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Global Slavery Index 2023

GS Paper 1/2

 Syllabus: Indian society/Mechanisms, Laws, Institutions and Bodies constituted for the Protection and Betterment of these Vulnerable Sections

 

Source: TH

Context: According to the Walk Free Foundation’s Global Slavery Index 2023, 50 million people are living in conditions of modern slavery – a 25% rise over the last five years.

 

Modern slavery:

  • It refers to situations of exploitation in that a person cannot refuse or leave because of threats, violence, coercion, or deception.
  • It manifests as forced labour, child labour, forced marriage, debt bondage, commercial sexual exploitation, human trafficking, etc.

 

The Global Slavery Index:

  • It is an assessment of modern slavery conditions in 160 countries.
  • It uses data released by the International Labour Organisation (ILO), the International Organisation for Migration (IOM), etc.
  • The Index provides rankings across 3 dimensions: Size of the problem (prevalence), Government response and Vulnerability (political instability, inequality).
  • The 2023 index is significant as India holds the G20 presidency this year, with a focus on sustainable development and climate change mitigation.

 

Highlights of the Global Slavery Index 2023:

  • 50 million people were living in conditions of modern slavery on any given day in 2021.
  • The practice has become more prevalent over the last five years (a 25%/10 million rise), due to climate change, armed conflict, weak governance and COVID-19.
  • G20 nations account for more than half of all people living in modern slavery because their trade operations and global supply chains allow for human rights abuses.

 

The situation within G20 nations: India tops the list with 11 million people working as forced labourers, followed by China, Russia, Indonesia, Turkey and the U.S.

 

Challenges:

  • SDG 8.7 [ending forced labour and modern slavery]: High prevalence of modern slavery and stagnating government action highlight the difficulty in achieving this goal by 2030.
  • Sectors of the economy promote modern slavery: Like the textile industry promotes conditions of forced and unpaid work, lack of benefits (maternity leave), etc.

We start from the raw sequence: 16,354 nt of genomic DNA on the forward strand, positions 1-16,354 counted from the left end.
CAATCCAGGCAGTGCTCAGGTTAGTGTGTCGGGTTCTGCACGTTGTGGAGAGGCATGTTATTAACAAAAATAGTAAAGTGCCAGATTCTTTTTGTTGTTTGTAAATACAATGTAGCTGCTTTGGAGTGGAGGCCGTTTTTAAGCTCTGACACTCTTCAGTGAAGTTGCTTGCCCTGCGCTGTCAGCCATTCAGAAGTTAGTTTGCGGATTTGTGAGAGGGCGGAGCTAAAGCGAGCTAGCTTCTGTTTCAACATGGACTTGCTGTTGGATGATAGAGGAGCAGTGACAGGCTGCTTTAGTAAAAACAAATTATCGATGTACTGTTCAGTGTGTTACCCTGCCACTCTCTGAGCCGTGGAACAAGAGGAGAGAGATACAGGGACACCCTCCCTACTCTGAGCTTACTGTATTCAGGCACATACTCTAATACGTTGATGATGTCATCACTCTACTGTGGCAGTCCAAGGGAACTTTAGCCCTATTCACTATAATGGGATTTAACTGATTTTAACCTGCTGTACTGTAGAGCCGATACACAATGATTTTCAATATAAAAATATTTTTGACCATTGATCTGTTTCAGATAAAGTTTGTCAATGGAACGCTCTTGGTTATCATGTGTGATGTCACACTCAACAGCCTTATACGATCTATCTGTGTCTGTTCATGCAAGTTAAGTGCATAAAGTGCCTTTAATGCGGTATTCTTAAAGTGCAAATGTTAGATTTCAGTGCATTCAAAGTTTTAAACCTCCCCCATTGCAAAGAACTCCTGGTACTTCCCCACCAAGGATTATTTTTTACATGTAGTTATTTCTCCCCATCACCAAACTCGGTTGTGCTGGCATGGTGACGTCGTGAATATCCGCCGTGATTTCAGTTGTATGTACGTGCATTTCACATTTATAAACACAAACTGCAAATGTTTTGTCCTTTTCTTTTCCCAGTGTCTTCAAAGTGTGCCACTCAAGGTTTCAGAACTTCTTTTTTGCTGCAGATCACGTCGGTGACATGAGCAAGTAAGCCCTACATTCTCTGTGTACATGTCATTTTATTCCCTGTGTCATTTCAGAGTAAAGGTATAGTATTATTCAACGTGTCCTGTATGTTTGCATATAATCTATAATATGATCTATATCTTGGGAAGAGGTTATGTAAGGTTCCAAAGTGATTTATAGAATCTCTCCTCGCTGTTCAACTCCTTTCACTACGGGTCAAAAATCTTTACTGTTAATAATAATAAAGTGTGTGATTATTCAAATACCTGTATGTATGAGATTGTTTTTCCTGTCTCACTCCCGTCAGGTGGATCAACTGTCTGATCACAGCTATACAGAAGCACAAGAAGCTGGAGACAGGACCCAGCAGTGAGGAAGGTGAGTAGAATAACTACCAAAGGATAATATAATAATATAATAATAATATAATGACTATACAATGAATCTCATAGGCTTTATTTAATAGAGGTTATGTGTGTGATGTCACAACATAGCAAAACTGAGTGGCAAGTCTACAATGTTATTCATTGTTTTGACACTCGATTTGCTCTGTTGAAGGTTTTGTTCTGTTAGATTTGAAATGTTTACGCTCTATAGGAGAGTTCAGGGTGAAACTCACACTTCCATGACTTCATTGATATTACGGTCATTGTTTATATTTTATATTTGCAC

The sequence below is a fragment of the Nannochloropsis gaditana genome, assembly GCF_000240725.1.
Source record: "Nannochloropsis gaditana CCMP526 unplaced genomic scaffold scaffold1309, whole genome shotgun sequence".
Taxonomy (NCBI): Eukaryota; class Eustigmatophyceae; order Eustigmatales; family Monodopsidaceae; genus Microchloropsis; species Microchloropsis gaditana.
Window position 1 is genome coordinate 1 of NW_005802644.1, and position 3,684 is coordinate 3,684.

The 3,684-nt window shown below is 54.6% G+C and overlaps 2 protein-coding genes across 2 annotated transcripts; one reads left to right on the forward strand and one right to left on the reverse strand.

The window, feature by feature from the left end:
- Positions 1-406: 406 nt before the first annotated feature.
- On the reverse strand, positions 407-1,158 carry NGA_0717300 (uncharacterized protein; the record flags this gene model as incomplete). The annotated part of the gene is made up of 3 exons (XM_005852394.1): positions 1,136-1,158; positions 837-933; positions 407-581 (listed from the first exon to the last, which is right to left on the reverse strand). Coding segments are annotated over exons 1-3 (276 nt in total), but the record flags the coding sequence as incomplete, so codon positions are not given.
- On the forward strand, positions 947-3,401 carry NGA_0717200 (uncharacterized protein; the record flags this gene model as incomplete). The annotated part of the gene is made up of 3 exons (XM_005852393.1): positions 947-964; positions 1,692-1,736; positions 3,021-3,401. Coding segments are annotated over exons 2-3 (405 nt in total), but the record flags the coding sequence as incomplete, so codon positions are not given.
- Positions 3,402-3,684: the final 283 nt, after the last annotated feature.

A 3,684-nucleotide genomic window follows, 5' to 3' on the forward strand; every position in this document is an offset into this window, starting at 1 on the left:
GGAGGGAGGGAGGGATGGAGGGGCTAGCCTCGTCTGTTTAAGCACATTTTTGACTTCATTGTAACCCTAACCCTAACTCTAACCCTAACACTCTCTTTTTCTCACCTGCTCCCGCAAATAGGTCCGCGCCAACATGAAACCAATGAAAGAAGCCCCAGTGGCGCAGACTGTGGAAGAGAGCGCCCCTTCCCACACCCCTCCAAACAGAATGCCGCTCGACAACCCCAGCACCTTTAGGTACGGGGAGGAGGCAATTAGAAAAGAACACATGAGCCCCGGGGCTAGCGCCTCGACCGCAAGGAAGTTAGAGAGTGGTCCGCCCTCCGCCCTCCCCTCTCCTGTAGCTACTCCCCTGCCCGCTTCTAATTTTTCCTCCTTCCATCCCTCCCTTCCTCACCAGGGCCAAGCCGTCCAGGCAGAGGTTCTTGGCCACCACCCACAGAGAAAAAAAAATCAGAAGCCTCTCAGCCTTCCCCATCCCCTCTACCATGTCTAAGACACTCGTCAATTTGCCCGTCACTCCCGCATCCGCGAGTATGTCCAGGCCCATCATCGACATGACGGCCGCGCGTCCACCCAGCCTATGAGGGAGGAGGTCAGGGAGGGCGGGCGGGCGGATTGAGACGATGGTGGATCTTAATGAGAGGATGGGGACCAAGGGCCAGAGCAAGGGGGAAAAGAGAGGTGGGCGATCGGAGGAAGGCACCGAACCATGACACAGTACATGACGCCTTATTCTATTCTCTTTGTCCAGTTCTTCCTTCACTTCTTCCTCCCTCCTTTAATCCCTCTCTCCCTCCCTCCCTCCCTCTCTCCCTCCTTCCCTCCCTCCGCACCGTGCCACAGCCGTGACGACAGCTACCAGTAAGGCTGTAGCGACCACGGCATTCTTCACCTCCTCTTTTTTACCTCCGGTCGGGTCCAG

• Poor govt policies: For example, the “Sumangali” scheme in Tamil Nadu traps women and girls from marginalised locations to work in exploitative conditions in spinning mills.

 

Way ahead:

  • South-south cooperation to bring more transparency in value chains, social security for workers at all stages, and holding corporations accountable in multilateral and bilateral free trade agreements.
  • Implementing stronger measures and legislations that prevent governments and businesses from sourcing goods and services linked to modern slavery.
  • Embedding anti-slavery measures in climate change sustainability plans.
  • Providing primary and secondary education to children and tightening regulations around forced and child marriage.
Case of India
Vulnerable populationIndigenous communities and those engaged in fishing and agriculture in States like Odisha and West Bengal have become victims of debt bondage, human trafficking and mass displacement.
India’s Stance on modern slaveryThe Bonded Labour Abolition Act 1976.

A Central Scheme for Rehabilitation of Bonded Labour.

According to the SC, non-payment of minimum wages amounts to “forced labour” under Article 23 of the Constitution.

ChallengesPoor implementation of laws due to corruption, apathy, legal loopholes and lack of political will.

India’s new Labour Codes (which are yet to be implemented) may give “legal sanction” to forced labour by extending work hours and diluting the social security of people working in the organised and unorganised sectors.

No data on people stuck in modern slavery: India’s last national survey of bonded labour was done in the mid-90s.

Best practiceStates like Tamil Nadu have initiated plans to conduct a survey;

Conclusion:

  • Strong legislation and accountability of G20 nations must be ensured to empower vulnerable communities.
  • The road to preventing forced labour goes through the right of access to public goods, global commons and decent work.

 

Insta Links:

‘Modern slavery’